Historic Shaw Homes: Bring Your Flashlight

Do you want to breathe life into an historic Shaw/Old City home? Do you want to live just half a block from the historic O Street Market building (below)? Do you have faith in the continuing rejuvenation of this area of town, with help from the new Convention Center and the new hotel planned nearby? 


Well then, you’ll want to know about the 2 bed/1 bath Victorian row house fixer-upper on the edge of Shaw at 1512 8th St. NW ! You won’t need a flashlight to see the MLS photos, but the agent warns you to bring one along for the visit. The house is boarded up but it still has original wood doors, frames, mantles and a clawfoot tub. Built in 1900 and selling for $332,000, it looks like a perfect candidate for ‘This Old House.”

Other self-declared fixer-uppers in the neighborhood:

1530 6th St. NW - $645,000 – 5 bed/3 bath Victorian row house with 10′ ceilings, bay windows, English basement, 2 parking spots and more. Built in 1900.

605 P St. NW - $799,000 – Victorian row house also built in 1900 (seems to be a magic year for those streets.) The listing calls this a 14-bedroom house but says it is essentially a shell with 3 full baths and an English basement. My guess is that it was a rooming house of some sort. Again, bring your flashlight and wear good shoes if you go for a visit!

There are more homes in the area that are listed in the MLS as fixer-uppers. You can find them using the Redfin search/map with the fixer-upper filter.

Learn more about historic Shaw and living in Shaw from the very active locals at:


My two cents on renovations: for those who have the vision and fortitude to take on a major fixer-upper, the results can be outstanding both in terms of getting the home you love and eventual financial return. Personally, I would love to do this if I ever get the chance. But it is hard to know in advance whether the financial return will really happen, or how long it will take. Read this local blog post for a dose of reality. Make sure you do your research. And if you are part of a couple taking on such a project, be sure that a) you both are people who value potential over current status and b) your relationship can handle the inevitable stresses of doing a major renovation! Finally, have fun and enjoy the transformation!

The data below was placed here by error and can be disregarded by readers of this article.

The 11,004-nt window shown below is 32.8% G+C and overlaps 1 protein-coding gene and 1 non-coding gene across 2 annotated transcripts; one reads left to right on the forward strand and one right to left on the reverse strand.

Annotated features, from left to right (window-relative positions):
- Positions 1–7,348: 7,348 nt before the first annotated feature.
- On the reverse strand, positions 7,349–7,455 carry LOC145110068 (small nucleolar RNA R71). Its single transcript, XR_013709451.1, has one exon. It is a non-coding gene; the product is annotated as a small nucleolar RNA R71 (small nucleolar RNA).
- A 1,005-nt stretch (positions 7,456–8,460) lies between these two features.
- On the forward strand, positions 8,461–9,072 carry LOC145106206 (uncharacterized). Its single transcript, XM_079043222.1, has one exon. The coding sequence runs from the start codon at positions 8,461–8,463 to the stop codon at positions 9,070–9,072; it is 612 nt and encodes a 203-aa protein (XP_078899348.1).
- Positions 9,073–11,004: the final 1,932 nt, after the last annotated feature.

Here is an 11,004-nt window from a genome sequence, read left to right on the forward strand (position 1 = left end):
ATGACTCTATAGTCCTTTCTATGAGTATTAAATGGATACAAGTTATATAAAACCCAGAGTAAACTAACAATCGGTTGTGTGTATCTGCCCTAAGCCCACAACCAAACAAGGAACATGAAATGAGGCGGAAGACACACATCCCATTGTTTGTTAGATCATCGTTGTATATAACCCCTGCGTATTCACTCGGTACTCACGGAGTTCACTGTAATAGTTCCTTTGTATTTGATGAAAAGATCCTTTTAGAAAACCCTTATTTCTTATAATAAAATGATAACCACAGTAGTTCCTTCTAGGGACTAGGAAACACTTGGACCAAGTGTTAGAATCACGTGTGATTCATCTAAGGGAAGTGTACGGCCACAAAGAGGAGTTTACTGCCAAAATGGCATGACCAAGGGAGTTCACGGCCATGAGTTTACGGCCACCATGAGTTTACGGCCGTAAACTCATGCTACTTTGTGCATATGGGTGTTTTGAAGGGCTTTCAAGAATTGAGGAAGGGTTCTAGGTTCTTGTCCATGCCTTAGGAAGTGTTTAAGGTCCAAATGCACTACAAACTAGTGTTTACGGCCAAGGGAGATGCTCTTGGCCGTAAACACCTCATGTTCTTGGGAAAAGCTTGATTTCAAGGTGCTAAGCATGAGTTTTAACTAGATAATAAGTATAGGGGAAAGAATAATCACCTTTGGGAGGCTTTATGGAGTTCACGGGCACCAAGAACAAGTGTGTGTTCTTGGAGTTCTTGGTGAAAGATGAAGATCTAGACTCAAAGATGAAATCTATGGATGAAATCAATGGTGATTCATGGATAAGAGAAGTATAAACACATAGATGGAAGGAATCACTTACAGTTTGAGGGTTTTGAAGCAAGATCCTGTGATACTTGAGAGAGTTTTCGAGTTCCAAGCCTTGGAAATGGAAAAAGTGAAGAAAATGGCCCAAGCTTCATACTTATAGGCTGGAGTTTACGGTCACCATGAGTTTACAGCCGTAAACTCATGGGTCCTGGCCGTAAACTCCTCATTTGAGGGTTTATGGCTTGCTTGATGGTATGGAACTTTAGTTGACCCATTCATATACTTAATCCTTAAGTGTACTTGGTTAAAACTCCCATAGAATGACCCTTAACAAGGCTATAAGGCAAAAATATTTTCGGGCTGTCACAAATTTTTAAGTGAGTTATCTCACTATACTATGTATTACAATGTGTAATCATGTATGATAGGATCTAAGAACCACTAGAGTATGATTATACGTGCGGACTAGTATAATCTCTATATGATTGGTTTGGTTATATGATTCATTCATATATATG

Photo: M.V. Jantzen, Creative Commons license

  • doug

    Hi. When you recommend these houses and resources to learn about the area, why not recommend finding the Washington DC Metro Police Department Yahoo listserv? Not everyone would want to deal with some of the crime and violence issues that occur with some measure of frequency in the area.

    Pointing this out because I almost learned this the hard way – and very few people, especially in the real estate industry – like to mention anything problematic.

  • allison

    Hi Doug – thanks for the reference. Yes, crime is an issue in many DC neighborhoods, like all urban centers. This is why I suggest that all buyers do their homework, including through very local blogs that cover crime and other issues (and often link to DC Police info.) Some of these blogs can give block by block insite on the real crime situation and local atmosphere, as opposed to general stats.

    PLEASE NOTE THAT I AM NOT RECOMMENDING any properties to anyone. My blog simply highlights interesting things that I see on the market within the framework of my theme of the day. On this day, the theme was fix-me-ups in a gentrifying neighborhood, with all of the general implications therein.

  • http://www.inshaw.com/blog Mari

    Wow, that was a while ago, since then I’ve spiffied the place up, evened the floors, gone in debt :-)
    As far as crime goes see (http://www.crimereports.com/map/index/?search=+Washington+DC )and see there is crime all over the city. Even on the other side of 16th St NW. Like evaluating stocks or mutual funds you have to determine your individual tolerance for risk vs gains.